1. Introduction to Plastic Piping System:
Because corrosion is a problem in operating and maintaining any Chemical Process Plant, one would prefer avoiding steel completely as a piping material but since its not feasible because of the usefulness of steel in sustaining the Pressure and Temperature conditions normally foreseen in any Process Plant. That brings the concept of composite piping constructed from the highly Chemical Resistant Polymer Compounds as base material, reinforced with suitable fibrous materials such as Glass which provides it the requisite strength.
2. PLASTIC MATERIALS:
Basically 3 types of Synthetic Polymer Components have found acceptance in industrial use.
- Composite Plastics
The Thermoplastics are Polymer Compounds, which are normally available in crystal form.
On application of heat and pressure these crystals attain the requisite level of flowability to be able to attain the desired shape by molding process. On re-heating the plastic material can once again undergo the transformation from solid to a flowable state which allows their reprocessing into the desired shape.
Some of the commonly used Thermoplasts are as follows
- Polyvinyl Chloride
By and large the thermoplastics are structurally weak materials and have limited temperature endurance.
The Thermosetting Plastics are Polymer Compound (resins), which are normally available in liquid form at ambient temperature. On addition of Catalyst and Accelerator these Resins undergo a chemical transformation into a rigid product that sets into the required shape by curing process.
Some of the commonly used Thermosetting Plastics are as follows.
- Polyesters – Bisphenol, Isophthalic, Halogenated
- Vinyl esters
Even though the Thermosetting Plastics are relatively superior to Thermoplastics in terms of structural strength and temperature endurance, still in its virgin form they find limited use in Industrial applications.
2.3 Composite Plastics:
As it is evident from the foregoing discussion that both Thermoplastics and Thermosetting Plastics in their virgin form lack ability to sustain the level of mechanical loading normally encountered in the Industrial applications. An attempt to strike an appropriate balance between the two desired properties of the material (i.e. Mechanical Strength and Corrosion Resistance) therefore has always remained a desirable objective. This brought forward the concept of Composite Plastics where in a reasonable degree of mechanical strength is imparted to the base Polymer which in itself is adequately resistant to the Chemical Corrosion, by way of reinforcing it with a suitable reinforcing material.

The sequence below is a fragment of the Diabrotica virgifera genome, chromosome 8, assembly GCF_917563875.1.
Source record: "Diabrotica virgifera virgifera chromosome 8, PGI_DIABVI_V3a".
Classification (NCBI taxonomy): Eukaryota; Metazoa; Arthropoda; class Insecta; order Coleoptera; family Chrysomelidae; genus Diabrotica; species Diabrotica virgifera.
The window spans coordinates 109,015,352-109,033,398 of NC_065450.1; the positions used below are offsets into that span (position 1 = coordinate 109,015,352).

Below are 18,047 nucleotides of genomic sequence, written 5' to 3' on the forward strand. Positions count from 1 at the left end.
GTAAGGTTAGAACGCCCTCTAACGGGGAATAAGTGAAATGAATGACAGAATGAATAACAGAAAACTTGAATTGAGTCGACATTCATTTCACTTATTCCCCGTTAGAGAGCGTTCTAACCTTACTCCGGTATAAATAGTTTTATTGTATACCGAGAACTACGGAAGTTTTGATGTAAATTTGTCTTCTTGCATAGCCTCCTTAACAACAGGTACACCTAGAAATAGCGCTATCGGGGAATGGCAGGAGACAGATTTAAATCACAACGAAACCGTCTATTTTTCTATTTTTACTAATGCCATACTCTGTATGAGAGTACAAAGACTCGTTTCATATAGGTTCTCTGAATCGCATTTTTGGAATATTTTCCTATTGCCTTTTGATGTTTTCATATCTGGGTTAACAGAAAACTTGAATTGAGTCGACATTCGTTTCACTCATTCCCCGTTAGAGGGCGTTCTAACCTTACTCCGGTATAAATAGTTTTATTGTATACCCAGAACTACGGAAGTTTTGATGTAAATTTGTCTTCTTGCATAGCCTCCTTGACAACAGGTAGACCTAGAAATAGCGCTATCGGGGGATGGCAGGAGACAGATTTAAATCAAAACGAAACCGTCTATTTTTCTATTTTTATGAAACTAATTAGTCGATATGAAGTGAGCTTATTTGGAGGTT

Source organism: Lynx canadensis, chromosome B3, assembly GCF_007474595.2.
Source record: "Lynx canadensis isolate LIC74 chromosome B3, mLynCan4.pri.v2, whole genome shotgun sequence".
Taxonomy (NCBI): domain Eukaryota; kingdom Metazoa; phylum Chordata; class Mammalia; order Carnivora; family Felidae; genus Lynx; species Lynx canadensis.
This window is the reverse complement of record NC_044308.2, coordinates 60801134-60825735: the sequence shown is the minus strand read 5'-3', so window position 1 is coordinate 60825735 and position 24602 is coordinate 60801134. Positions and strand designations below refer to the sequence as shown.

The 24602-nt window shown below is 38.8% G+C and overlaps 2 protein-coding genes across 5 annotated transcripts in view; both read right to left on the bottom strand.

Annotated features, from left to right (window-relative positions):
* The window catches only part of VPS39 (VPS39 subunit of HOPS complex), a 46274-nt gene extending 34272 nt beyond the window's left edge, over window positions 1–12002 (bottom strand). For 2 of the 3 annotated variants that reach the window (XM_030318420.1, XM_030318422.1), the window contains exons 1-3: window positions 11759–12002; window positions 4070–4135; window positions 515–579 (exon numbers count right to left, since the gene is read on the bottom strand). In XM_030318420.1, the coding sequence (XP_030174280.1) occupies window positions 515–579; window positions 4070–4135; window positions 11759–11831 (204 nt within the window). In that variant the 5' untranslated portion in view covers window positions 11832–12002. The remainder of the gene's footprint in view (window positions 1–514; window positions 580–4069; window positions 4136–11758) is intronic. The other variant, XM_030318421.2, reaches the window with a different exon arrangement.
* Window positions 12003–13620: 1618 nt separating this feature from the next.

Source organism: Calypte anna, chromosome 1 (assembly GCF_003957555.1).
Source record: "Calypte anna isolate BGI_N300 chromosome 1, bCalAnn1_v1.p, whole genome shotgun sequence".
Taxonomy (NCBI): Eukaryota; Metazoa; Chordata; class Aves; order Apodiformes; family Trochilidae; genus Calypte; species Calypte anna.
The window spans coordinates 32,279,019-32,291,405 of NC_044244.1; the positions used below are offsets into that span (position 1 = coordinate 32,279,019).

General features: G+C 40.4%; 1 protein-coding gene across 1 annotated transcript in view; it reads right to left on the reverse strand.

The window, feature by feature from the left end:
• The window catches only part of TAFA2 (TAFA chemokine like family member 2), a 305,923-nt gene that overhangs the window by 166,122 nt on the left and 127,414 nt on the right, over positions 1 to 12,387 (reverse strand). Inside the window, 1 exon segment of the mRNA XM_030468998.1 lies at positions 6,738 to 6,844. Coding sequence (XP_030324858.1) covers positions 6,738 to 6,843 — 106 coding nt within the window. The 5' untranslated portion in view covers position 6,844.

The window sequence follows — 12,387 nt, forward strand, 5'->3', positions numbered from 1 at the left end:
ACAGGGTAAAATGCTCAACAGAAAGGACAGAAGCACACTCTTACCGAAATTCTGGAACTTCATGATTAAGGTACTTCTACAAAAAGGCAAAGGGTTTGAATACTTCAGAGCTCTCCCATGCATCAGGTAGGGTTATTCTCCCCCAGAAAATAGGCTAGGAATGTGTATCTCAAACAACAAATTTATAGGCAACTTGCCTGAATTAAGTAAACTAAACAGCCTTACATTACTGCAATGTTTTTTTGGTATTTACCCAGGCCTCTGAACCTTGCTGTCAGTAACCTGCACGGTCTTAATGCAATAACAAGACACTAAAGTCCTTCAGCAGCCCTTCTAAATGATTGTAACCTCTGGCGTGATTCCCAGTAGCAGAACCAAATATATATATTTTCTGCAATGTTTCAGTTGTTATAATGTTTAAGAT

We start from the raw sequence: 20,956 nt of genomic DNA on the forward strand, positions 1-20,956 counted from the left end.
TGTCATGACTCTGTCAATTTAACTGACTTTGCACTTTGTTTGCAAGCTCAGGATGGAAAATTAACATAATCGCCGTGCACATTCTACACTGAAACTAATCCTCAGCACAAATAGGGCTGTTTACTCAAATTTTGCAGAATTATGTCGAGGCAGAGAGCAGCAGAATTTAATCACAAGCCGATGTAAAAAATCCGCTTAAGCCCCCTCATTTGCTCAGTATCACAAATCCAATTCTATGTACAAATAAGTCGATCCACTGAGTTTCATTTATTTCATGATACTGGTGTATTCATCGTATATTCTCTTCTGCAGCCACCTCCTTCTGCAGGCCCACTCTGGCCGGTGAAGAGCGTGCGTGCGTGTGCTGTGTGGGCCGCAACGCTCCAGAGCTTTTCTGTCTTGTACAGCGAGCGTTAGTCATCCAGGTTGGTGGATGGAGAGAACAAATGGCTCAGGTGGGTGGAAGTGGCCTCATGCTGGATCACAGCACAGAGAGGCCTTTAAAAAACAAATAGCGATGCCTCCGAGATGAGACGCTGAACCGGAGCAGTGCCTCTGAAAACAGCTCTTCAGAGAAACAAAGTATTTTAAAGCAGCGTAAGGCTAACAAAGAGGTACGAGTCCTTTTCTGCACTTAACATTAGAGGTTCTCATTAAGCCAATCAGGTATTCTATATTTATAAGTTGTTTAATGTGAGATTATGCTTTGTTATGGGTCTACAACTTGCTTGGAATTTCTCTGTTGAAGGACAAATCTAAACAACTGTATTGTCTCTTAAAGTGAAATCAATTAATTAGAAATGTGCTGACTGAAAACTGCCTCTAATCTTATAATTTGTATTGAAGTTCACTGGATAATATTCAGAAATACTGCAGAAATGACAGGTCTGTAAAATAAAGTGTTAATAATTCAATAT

Most of the commercially available composite materials in the Reinforced Plastic category use
a combination of Thermosetting Plastic Resins (e.g. Polyester, Epoxy, Vinyl Ester etc.) and Fiberglass or Synthetic Fibers as reinforcing material. In order to provide an ultra superior chemical resistance, it is also possible to manufacture a composite material using Thermoplastic Material (e.g. PVC, PVDF, PP etc) as a base liner over which the layers of Thermosetting Resins and Fiberglass are applied to attain the required mechanical strength.
The composite plastics pipes are commonly produced by 1 of the following methods
- Custom Contact Molding:
It is a manual/ semi automated process in which the composite sections are manufactured by application of various layers of resin and Glass Fibers (in various forms such as surface mat, roving mat, chop-strand mat etc.) either by Hand Lay-up or by Spray Lay-up method.
- Filament Winding:
It is a fully automatic process in which an automatic control over winding angle (0 to 90 degree) and winding pressure can be exercised to obtain the varying degree of Hoop – Axial ratio and Glass – Resin percentage composition. Normally a winding angle of 54 3/ 4 Degree provides a 2:1 Hoop – Axial ratio which is condition of optimum internal pressure requirement. By increasing the winding pressure the Glass – Resin proportion could be varied from 80 % – 20 % to 60% – 40 %. A composite section of high Glass content will result into high strength and low chemical resistance and visa versa.
As the name implies this is a sort of extrusion process by pulling the filaments through a resin bath tub and subsequently passing it through an extruding die and then through a an atmosphere of controlled elevated temperature. The above process is commonly used for manufacturing rolled sections such as Angles, Channels, I Beams etc.
- Resin Transfer Molding:
The above process is used for specialized applications for manufacture of sandwich structures with certain core material.
3. TYPICAL MECHANICAL PROPERTIES OF THERMOSETTING PLASTIC:
The Reinforced Thermosetting Plastic Material typically represents a mechanically weak structure with high coefficient of thermal expansion, low thermal conductivity and high strength – weight ratio. The approximate values of various mechanical properties of the Reinforced Plastic are in the following range.
Density 0.055 – 0.065 Lbs / inch3
Coefficient of 9 – 13 in/ in O F x 10-6
Modulus of Elasticity 1.0 – 3.0 PSI * 106
Ultimate Tensile Strength 12 – 100 PSI * 103
Yield Strength 12 – 100 PSI * 103
Thermal Conductivity 1.5 – 2 BTU/ Hr. Ft OF